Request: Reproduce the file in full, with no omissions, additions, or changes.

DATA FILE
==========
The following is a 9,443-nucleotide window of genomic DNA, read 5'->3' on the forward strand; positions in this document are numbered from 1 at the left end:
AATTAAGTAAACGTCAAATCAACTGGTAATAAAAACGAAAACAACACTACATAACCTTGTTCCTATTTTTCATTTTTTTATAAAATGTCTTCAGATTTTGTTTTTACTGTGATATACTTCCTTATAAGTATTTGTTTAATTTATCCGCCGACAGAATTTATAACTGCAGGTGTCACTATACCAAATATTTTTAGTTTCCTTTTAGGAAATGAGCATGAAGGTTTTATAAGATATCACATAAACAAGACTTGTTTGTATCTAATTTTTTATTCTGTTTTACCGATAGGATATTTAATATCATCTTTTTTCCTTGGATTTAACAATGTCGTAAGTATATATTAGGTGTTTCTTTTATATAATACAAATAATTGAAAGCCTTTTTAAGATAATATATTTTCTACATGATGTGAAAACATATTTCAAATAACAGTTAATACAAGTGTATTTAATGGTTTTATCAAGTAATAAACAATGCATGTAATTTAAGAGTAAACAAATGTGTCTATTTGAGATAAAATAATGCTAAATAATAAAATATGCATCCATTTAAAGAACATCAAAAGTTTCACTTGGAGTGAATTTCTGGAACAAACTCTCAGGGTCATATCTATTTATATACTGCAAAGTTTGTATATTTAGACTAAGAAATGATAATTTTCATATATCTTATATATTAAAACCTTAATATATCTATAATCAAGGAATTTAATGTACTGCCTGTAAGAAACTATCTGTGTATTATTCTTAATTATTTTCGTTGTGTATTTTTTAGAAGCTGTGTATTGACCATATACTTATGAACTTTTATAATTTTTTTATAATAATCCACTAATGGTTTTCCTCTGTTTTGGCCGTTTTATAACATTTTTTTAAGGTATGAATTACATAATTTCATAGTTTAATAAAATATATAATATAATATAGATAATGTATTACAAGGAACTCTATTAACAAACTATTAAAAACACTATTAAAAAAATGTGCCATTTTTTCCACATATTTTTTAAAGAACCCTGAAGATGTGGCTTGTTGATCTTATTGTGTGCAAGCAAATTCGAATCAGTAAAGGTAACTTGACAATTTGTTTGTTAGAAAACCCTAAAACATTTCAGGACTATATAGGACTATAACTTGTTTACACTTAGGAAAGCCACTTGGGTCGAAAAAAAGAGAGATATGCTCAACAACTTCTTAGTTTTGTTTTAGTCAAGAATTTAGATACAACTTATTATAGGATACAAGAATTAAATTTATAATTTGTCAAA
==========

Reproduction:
The following is a 9,443-nucleotide window of genomic DNA, read 5'->3' on the forward strand; positions in this document are numbered from 1 at the left end:
AATTAAGTAAACGTCAAATCAACTGGTAATAAAAACGAAAACAACACTACATAACCTTGTTCCTATTTTTCATTTTTTTATAAAATGTCTTCAGATTTTGTTTTTACTGTGATATACTTCCTTATAAGTATTTGTTTAATTTATCCGCCGACAGAATTTATAACTGCAGGTGTCACTATACCAAATATTTTTAGTTTCCTTTTAGGAAATGAGCATGAAGGTTTTATAAGATATCACATAAACAAGACTTGTTTGTATCTAATTTTTTATTCTGTTTTACCGATAGGATATTTAATATCATCTTTTTTCCTTGGATTTAACAATGTCGTAAGTATATATTAGGTGTTTCTTTTATATAATACAAATAATTGAAAGCCTTTTTAAGATAATATATTTTCTACATGATGTGAAAACATATTTCAAATAACAGTTAATACAAGTGTATTTAATGGTTTTATCAAGTAATAAACAATGCATGTAATTTAAGAGTAAACAAATGTGTCTATTTGAGATAAAATAATGCTAAATAATAAAATATGCATCCATTTAAAGAACATCAAAAGTTTCACTTGGAGTGAATTTCTGGAACAAACTCTCAGGGTCATATCTATTTATATACTGCAAAGTTTGTATATTTAGACTAAGAAATGATAATTTTCATATATCTTATATATTAAAACCTTAATATATCTATAATCAAGGAATTTAATGTACTGCCTGTAAGAAACTATCTGTGTATTATTCTTAATTATTTTCGTTGTGTATTTTTTAGAAGCTGTGTATTGACCATATACTTATGAACTTTTATAATTTTTTTATAATAATCCACTAATGGTTTTCCTCTGTTTTGGCCGTTTTATAACATTTTTTTAAGGTATGAATTACATAATTTCATAGTTTAATAAAATATATAATATAATATAGATAATGTATTACAAGGAACTCTATTAACAAACTATTAAAAACACTATTAAAAAAATGTGCCATTTTTTCCACATATTTTTTAAAGAACCCTGAAGATGTGGCTTGTTGATCTTATTGTGTGCAAGCAAATTCGAATCAGTAAAGGTAACTTGACAATTTGTTTGTTAGAAAACCCTAAAACATTTCAGGACTATATAGGACTATAACTTGTTTACACTTAGGAAAGCCACTTGGGTCGAAAAAAAGAGAGATATGCTCAACAACTTCTTAGTTTTGTTTTAGTCAAGAATTTAGATACAACTTATTATAGGATACAAGAATTAAATTTATAATTTGTCAAA